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# SIR

#### Clone of SIRD Epidemic Model with Suppression Policies

This is the third in a series of models that explore the dynamics of infectious diseases. This model looks at the impact of two types of suppression policies.
Press the simulate button to run the model with no policy.  Then explore what happens when you set up a lockdown and quarantining policy by changing the settings below.  First explore changing the start date with a policy duration of 60 days.
• 8 months 1 week ago

#### Clone of A Simple SIR (Susceptible, Infected, Recovered) Example

This is a first example of a simple SIR (Susceptible, Infected, Recovered) model.

There are three pools of individuals: those who are infected (without them, no disease!), the pool of those who are at risk (susceptible), and the recovered -- who may lose their immunity and become susceptible again.

A comparable model in Mathematica is available at
http://www.nku.edu/~longa/classes/2018spring/mat375/mathematica/SIRModel.nb

• 1 year 5 months ago

#### Clone of Coronavirus: A Simple SIR (Susceptible, Infected, Recovered) with death

Spring, 2020: in the midst of on-line courses, due to the pandemic of Covid-19.

With the onset of the Covid-19 coronavirus crisis, we focus on SIRD models, which might realistically model the course of the disease.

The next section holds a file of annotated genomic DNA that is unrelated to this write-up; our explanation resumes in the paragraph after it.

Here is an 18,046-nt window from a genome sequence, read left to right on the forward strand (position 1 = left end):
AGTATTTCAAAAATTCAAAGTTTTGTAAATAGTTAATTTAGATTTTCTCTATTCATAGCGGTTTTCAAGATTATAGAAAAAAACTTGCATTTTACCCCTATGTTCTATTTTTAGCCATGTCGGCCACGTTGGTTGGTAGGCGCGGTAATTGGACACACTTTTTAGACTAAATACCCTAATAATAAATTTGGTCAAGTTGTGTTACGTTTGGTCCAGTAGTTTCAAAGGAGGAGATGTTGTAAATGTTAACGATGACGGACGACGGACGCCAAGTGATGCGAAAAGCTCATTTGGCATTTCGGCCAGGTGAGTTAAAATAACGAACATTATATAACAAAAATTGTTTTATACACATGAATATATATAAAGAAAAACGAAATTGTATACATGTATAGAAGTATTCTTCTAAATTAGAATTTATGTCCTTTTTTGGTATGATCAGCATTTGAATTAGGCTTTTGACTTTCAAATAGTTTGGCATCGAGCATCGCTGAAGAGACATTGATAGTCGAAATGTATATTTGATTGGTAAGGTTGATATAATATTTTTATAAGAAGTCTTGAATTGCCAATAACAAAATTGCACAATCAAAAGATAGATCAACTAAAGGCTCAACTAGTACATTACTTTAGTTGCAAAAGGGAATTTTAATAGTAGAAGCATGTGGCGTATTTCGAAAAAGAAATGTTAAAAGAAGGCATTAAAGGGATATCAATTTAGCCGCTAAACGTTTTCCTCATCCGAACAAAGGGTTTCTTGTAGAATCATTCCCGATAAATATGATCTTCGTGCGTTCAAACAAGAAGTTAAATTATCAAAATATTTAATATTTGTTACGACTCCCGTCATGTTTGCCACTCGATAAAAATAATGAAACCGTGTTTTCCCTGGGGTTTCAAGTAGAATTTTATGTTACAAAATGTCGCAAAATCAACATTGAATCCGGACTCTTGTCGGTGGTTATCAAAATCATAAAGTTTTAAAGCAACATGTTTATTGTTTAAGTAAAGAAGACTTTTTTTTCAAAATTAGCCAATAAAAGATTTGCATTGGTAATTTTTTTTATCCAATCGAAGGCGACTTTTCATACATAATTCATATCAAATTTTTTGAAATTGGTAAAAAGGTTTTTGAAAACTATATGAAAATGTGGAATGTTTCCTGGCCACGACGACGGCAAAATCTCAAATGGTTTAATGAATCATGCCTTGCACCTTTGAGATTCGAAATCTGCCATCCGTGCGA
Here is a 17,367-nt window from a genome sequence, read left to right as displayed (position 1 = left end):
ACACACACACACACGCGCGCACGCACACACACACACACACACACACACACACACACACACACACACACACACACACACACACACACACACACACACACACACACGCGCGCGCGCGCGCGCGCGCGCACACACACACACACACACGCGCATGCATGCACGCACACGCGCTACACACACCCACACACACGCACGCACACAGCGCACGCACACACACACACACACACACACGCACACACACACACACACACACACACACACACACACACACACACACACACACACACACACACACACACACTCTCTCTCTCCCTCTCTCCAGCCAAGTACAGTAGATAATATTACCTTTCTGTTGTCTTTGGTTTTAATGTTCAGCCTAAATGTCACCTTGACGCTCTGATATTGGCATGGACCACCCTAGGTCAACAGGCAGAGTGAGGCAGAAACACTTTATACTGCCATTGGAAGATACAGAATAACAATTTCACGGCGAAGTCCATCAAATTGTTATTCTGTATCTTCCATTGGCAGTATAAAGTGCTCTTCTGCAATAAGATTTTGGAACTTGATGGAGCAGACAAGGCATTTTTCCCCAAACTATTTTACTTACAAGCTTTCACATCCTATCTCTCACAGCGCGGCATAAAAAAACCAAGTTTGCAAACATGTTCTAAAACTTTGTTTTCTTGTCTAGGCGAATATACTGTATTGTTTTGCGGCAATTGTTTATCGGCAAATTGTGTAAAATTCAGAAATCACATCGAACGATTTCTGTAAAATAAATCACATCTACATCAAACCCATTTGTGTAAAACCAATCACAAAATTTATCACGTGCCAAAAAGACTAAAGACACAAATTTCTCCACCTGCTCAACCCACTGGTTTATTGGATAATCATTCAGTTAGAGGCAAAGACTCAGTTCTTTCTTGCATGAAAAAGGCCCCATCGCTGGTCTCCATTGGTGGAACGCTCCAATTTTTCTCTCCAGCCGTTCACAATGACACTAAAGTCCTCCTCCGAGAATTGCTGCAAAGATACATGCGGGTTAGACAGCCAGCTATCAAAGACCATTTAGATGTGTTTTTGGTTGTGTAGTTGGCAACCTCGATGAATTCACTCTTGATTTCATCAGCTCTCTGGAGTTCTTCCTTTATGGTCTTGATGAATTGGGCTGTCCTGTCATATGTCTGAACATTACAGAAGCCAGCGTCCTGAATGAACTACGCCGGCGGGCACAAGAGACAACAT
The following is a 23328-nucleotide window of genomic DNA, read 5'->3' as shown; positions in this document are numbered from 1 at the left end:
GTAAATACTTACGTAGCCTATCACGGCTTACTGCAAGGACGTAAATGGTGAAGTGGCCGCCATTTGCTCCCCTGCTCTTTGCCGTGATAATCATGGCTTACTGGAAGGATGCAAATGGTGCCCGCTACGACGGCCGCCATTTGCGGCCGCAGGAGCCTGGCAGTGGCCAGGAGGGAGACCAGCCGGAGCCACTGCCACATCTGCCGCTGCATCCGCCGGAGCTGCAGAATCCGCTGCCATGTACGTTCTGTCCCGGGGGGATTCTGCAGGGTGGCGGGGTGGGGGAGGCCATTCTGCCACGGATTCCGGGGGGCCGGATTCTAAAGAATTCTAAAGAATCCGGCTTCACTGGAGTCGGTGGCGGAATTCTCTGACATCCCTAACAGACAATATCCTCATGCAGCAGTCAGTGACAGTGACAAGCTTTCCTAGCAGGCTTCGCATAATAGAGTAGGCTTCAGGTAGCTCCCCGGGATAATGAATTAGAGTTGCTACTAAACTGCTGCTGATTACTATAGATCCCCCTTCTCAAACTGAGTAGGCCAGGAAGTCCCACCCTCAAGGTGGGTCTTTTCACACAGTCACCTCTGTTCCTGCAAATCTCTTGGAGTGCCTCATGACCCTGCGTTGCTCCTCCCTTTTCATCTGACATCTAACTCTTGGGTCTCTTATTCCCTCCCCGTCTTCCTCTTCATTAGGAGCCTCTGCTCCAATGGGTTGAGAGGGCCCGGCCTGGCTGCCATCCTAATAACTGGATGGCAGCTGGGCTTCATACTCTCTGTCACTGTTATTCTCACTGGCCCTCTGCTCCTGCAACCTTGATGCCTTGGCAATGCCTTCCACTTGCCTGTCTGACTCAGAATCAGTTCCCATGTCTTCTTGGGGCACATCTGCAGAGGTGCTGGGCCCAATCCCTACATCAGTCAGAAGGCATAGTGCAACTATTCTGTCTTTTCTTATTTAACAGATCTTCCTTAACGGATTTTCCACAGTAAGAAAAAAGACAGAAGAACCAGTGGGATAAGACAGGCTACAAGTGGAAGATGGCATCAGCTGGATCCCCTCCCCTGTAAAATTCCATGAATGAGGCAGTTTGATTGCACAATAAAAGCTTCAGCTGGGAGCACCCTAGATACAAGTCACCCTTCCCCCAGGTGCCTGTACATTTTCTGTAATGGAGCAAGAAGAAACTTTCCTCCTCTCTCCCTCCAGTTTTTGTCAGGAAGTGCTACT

Without mortality, with time measured in days, with infection rate 1/2, recovery rate 1/3, and initial infectious population I_0=1.27x10-4, we reproduce their figure
With a death rate of .005 (one two-hundredth of the infected per day), an infectivity rate of 0.5, and a recovery rate of .145 or so (takes about a week to recover), we get some pretty significant losses -- about 3.2% of the total population.
Resources:
• 1 year 5 months ago

#### Clone of A Sleek, non-dimensionalized SIR (Susceptible, Infected, Recovered) model

This is an example of an SIR (Susceptible, Infected, Recovered) model that has been re-parameterized down to the bare minimum, to illustrated the dynamics possible with the fewest number of parameters.

We're rescaled this SIR model, so that time is given in infection rate-appropriate time units, "rates" are now ratios of rates (with infectivity rate in the denominator), and populations are considered proportions (unfortunately InsightMaker doesn't function properly if I give them all values from 0 to 1, which sum to 1 -- so, at the moment, I give them values that sum to 100, and consider the results percentages).

The new display includes the asymptotics: the three sub-populations will tend to fixed values as time goes to infinity; the infected population goes to zero if the recovery rate is greater than the infectivity rate -- i.e., the disease dies out.

Note the use of a "ghost" stock (for Total Population), which I think is a pretty cool idea. It cuts down on the number of arcs in the model graph.

A comparable model in Mathematica is available at
http://www.nku.edu/~longa/classes/2018spring/mat375/mathematica/SIRModel-rescaled.nb

• 1 year 1 month ago